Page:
But the public opposition is no small barrier to overcome. Remember how a Tesla car makes nationwide news whenever a single battery pack is damaged and catches fire, even though there are 150,000 vehicle fires reported every year in the U.S.? You can expect the same thing with small modular reactors--barring some terrible disaster, all sorts of problems with petroleum power plants will be scarcely noticed, while a single minor nuclear incident will make nationwide headlines. Similarly, despite the many casualties and massive damage inflicted by the enormous earthquake and tsunami in Japan, my news sources have delivered vastly more news about Fukushima (the power plant, not the prefecture) than the rest of the disaster, even though the power plant is a relatively small part of it. Such reporting biases surely make potential nuclear investors nervous.

I think if the aviation industry were maligned the way the nuclear industry is, it would never have gotten off the ground, so to speak. While the raw data would say flying is as safe as driving, if not safer, people would actually believe that flying is more dangerous, so not many people would want to fly. But think about the other effects of negative public opinion: countries would enact laws to prevent flying near cities on the basis that they might crash into a community at any moment. Airports would have be built far from populated areas to keep the flying menaces away, which would decrease even further the number of customers, since they would have to drive a substantial distance to get to the airport in the first place. Due to the low number of customers, flights would cost three or four times as much, and much fewer flights would be available because for some paths there would not be enough customers to run flights weekly, let alone daily.

Finally, although this hypothetical world might have fewer airplane accidents than our world does in absolute terms (because there would be so many fewer planes), flying in this world would actually be more dangerous, because that world hasn't had the opportunity to make tragic mistakes and learn from them. Although at some point they encounter diminishing returns, plane crash investigations generally lead to safer planes. Since air travel is commonplace in our world, we have had enough plane crashes to learn how to make planes that are very safe--not just "on par" with cars, but thousands of times safer. In other words, if people hysterically avoid planes because they believe they are unsafe, in the long run this actually keeps them less safe. Ironically, when you put two different facts together...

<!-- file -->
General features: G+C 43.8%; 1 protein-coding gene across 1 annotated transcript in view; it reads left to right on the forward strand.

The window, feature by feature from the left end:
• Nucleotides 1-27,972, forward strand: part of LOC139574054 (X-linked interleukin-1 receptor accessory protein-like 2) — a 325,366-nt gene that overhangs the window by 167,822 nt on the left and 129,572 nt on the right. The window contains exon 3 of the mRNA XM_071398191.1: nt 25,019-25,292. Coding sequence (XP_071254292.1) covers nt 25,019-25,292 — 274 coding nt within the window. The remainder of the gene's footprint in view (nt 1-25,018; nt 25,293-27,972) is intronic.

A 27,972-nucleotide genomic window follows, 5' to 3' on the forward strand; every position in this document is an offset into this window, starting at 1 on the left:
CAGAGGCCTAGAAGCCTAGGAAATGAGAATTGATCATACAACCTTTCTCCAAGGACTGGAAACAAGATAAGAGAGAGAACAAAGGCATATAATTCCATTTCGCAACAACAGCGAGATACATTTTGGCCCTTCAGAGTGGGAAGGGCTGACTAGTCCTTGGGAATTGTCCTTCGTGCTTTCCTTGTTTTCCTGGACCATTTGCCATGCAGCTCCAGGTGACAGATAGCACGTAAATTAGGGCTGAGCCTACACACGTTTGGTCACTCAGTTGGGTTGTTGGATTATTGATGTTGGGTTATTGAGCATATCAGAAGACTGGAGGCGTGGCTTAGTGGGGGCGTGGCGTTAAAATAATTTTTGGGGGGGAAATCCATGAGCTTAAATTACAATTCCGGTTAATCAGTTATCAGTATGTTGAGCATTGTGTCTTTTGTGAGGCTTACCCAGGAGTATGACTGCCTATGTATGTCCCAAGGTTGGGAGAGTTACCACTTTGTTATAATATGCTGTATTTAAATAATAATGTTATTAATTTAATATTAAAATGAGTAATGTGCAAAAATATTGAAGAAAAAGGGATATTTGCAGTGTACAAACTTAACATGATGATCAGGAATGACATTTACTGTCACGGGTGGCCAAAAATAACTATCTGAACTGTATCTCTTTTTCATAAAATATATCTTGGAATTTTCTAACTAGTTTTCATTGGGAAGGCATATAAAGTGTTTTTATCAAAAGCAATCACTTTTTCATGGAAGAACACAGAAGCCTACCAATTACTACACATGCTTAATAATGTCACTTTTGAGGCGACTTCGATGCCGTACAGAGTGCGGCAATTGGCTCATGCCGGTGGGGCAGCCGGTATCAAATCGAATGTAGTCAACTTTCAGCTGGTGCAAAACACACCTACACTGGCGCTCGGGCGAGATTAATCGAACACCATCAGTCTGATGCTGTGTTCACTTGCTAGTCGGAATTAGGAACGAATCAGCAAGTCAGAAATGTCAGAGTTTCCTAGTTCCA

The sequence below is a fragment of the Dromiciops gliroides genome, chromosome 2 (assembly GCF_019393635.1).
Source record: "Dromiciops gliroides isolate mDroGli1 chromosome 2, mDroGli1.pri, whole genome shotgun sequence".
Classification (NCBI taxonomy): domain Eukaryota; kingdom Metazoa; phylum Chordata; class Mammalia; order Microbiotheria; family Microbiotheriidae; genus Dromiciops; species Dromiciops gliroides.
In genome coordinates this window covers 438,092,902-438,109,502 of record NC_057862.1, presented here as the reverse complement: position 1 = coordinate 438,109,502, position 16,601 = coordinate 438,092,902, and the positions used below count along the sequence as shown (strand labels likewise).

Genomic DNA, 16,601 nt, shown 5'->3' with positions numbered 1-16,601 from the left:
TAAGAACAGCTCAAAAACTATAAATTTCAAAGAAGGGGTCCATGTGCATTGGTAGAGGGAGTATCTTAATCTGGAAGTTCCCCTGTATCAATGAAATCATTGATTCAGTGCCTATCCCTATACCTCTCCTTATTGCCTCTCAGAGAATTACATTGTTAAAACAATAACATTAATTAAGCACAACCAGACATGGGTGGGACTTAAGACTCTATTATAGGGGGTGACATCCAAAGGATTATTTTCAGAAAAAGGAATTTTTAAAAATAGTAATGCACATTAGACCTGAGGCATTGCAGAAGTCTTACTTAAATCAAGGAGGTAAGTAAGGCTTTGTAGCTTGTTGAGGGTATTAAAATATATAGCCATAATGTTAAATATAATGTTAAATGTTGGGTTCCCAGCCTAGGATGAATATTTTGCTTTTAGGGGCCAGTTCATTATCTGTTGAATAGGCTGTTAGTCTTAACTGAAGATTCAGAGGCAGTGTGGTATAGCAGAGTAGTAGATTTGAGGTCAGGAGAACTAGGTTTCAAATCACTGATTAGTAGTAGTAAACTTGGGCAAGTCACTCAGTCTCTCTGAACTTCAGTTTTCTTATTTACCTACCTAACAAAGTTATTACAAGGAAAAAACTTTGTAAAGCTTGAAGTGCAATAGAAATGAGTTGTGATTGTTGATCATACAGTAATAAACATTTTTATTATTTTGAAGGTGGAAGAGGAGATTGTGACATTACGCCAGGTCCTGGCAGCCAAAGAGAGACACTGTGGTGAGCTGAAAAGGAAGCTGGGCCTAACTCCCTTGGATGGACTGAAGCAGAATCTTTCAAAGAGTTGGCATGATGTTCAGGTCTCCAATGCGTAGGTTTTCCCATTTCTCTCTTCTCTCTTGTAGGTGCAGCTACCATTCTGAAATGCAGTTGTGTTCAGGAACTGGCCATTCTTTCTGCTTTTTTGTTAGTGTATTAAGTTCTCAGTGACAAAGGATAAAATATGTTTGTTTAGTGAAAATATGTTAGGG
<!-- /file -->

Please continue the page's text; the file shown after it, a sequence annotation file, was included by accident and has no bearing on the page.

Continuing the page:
• That people are afraid of flying despite the safety record
  • That people are willing to fly despite their fears
...this probably explains why flying is so safe. If the media treated fatal plane crashes as "ordinary" events like fatal car crashes are, people wouldn't be as afraid of flying, and then the plane builders would have a much smaller incentive to make planes safer. So to reach the maximum safety level, we as a society have to be irrationally afraid of flying, but not so afraid that we stop flying.

So it is in the nuclear industry: if we build very few reactors because there is a tiny chance of disaster, then each reactor we do build will be very expensive and it'll be hard to learn how to make them perfectly safe, because we won't have the benefits of experience. But if we build small reactors in large numbers, we can learn to build them cheaply, and their safety, cost, longevity and efficiency will improve over time (even though, like airplanes, nuclear reactors are already much safer than the most common alternative.)

So if we'd like nuclear power that is cheap and safe, it is clear what we must do: build more reactors!